Your mom's on Facebook

I'm taking a stab at #Meme15, which I found out about from following various SQL geeks on Twitter. This month's topic comes from Jason Strate (Blog | Twitter), who asks:
How do you balance mixing family, friends, peers, and co-workers on Facebook?
Facebook has one exasperating problem that all the other social networks do not have: My mom is on Facebook. And she comments on everything I post  either delight at something about her grandkids, or bewilderment at anything not about her grandkids. If your mom is on Facebook maybe you know what I'm talking about. That said, Facebook has become the best way to share family news and photos with other family members. Neither my wife nor I have any immediate family here in Tulsa    mine are in Texas, hers in Texas and Kansas. So I like being able to post pics and news of my girls for the rest of the family.


I have 2 Facebook co-worker friends in a company of over 800. I used to have 3. My good work friend Tim added me as a Facebook friend, then dropped me as a Facebook friend. The bastard. No, I totally understand. It was just too much, I get it. The Facebook me isn't the real me. I post something and never know what kind of comments I'll get from someone who only knew me during a particular phase of my life. It can get awkward. That probably wasn't the real Tim on Facebook either. Now he doesn't have to know that 90% of my FB posts are commented on solely by mom. I don't miss that shame.


So if I'm the family-me on Facebook, the professional-me on LinkedIn, then I guess the closest social media equivalent to the real-me is on Twitter. Tweets have a shorter lifespan, they have a certain timely context. There's less risk to tweeting something off the cuff into the digital ether, because I don't know who's listening. I can just express myself and move on. I don't get the sense of freedom on Facebook as I do on Twitter.


I've been on Facebook for 5 years, and this is the first time I've bothered to articulate how I feel about it. And after thinking about it, I believe you're supposed to lose touch with some people. I'm Facebook Friends with people who went to elementary school with me. I didn't really know them then, and I certainly don't now. But there they are, my "Friend." These people are going through monumental life events. Having kids, getting jobs, losing jobs, losing parents – how am I supposed to feel? I shouldn't know you lost a parent just because we were in Mrs. Gobin's 2nd grade class. I should only know because we're close enough that you told me. Or because the news found its way to me from a friend who heard the news and knew I would care.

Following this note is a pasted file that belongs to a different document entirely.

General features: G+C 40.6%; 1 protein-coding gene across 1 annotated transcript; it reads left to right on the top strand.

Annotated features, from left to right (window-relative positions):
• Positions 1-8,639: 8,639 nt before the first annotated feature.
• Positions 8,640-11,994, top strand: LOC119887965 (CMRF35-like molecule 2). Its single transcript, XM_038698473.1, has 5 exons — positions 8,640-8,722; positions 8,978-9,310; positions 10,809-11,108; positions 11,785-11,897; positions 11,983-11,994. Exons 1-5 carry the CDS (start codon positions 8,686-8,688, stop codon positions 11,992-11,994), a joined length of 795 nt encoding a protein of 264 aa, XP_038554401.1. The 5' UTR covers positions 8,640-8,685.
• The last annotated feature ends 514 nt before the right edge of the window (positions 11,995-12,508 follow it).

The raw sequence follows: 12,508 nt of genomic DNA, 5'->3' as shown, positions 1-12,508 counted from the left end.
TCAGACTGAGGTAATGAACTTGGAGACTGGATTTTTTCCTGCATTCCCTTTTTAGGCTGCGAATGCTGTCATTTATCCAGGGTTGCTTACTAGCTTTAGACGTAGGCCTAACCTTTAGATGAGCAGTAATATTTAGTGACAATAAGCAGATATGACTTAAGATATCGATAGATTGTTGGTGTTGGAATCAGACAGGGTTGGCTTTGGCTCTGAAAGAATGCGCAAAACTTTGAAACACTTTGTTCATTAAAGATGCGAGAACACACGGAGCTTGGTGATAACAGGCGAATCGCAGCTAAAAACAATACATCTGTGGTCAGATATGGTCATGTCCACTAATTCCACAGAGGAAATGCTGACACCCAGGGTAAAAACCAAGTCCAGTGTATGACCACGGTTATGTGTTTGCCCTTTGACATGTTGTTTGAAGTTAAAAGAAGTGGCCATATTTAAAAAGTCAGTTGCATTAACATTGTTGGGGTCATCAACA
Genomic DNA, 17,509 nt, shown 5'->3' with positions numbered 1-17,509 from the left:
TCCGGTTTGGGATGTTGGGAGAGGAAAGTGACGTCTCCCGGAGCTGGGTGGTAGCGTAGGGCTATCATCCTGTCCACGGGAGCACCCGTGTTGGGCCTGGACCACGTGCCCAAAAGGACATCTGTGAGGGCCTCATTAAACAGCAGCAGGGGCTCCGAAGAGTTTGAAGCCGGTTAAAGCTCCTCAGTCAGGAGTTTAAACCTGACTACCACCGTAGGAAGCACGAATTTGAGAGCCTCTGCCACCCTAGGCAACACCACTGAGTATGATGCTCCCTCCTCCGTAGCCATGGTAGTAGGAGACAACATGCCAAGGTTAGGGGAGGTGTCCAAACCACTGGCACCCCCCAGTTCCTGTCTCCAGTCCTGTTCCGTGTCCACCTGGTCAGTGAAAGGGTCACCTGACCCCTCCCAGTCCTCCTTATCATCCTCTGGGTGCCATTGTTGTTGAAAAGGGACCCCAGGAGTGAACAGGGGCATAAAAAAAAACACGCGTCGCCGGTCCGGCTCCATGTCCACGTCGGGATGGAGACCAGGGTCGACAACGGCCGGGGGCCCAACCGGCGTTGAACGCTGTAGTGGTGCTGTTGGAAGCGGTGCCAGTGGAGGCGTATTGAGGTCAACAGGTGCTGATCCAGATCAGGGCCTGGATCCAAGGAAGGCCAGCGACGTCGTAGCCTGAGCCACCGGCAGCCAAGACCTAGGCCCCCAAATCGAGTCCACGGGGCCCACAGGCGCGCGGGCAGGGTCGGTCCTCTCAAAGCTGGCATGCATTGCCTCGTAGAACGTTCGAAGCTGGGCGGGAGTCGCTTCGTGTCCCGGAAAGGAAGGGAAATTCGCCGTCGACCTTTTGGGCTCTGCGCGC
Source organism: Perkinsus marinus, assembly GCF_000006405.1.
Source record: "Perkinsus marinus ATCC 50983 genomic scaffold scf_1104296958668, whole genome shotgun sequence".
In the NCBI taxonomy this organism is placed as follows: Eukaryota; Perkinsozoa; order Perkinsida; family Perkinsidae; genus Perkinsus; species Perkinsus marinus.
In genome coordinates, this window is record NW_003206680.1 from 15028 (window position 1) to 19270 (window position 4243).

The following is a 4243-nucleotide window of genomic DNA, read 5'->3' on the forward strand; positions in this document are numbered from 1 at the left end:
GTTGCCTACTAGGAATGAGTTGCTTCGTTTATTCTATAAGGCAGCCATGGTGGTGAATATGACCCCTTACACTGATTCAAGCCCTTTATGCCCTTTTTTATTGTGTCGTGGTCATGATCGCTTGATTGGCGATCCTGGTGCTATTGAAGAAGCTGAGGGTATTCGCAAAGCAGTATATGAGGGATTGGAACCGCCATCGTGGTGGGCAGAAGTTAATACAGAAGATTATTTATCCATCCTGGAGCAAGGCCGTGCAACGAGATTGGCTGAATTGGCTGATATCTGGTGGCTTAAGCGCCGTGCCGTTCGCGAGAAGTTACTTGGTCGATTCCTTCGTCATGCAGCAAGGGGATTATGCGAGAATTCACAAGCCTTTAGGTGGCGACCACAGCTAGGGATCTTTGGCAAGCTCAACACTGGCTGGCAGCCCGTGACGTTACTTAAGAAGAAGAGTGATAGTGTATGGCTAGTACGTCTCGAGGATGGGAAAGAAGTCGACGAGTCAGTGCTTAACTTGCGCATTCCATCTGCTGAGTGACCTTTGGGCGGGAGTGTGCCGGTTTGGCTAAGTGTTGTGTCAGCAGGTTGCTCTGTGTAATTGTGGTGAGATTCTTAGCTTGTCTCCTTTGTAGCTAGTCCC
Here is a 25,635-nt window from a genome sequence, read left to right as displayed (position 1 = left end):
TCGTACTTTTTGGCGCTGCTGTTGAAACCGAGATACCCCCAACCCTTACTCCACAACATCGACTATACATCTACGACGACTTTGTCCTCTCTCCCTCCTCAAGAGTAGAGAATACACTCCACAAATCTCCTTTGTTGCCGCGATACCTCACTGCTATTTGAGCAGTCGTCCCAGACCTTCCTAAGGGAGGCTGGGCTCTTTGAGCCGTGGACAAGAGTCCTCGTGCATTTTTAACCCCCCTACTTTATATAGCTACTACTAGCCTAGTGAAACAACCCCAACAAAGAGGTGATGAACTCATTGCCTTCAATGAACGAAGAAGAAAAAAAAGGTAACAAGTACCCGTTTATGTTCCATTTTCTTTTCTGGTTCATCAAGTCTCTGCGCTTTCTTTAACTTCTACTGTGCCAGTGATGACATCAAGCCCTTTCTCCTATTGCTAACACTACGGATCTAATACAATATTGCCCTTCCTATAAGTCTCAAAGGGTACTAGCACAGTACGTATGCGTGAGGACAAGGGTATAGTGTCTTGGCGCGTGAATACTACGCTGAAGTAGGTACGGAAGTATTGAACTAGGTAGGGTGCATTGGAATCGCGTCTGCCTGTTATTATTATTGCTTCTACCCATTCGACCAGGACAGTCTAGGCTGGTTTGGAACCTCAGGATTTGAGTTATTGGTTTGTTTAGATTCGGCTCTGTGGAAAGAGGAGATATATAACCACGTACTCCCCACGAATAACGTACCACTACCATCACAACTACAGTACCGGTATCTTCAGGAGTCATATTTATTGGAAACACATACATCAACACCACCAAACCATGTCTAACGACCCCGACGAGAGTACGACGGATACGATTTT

And another thing – if we're all Facebook friends, what the hell are we going to talk about at the 20th high school reunion this fall? Guess I could pose that question on Facebook. I'm sure my mom has some good advice.

Wednesday, January 25, 2012

On Intent

This one's simple -- read Andy Leonard's blog post Discerning Between Noisy and Important. Caution to SQL Server nerds like me: the T-SQL sample is liable to break your heart.

Follow Andy on Twitter: @AndyLeonard

Thursday, January 12, 2012

Google is not your friend

I found my way to this essay by MG Siegler, Why I Hate Android, and I can't help think he's being naive about what corporations are.

Google is not your friend. "Don't be evil" is not Google corporate policy. "Don't be evil" is the dream slogan every company would love to have people believe about it. But it's not company policy, it's not a commandment. "Don't be evil" is what a couple of guys who worked for Google in its early days wished the company would be about. It was a hope, a dream. That's it.

Steve Jobs had some choice words on Google's unofficial slogan himself. And Jobs certainly understood the challenges of avoiding evil. Just check out Foxconn, where the iPhone is built. That's right, those are nets on the lower perimeter of the manufacturing plant. Nets to catch the Chinese factory workers who couldn't stop killing themselves.

Google, Apple, Microsoft, Facebook, your ISP, your wireless provider--they're all big business, and big business is cutthroat, two-faced, and every other characteristic that would make a human unlikable. But corporations aren't human. They all want to win, which means someone has to lose, and they don't care if it's me. That's the game that's being played.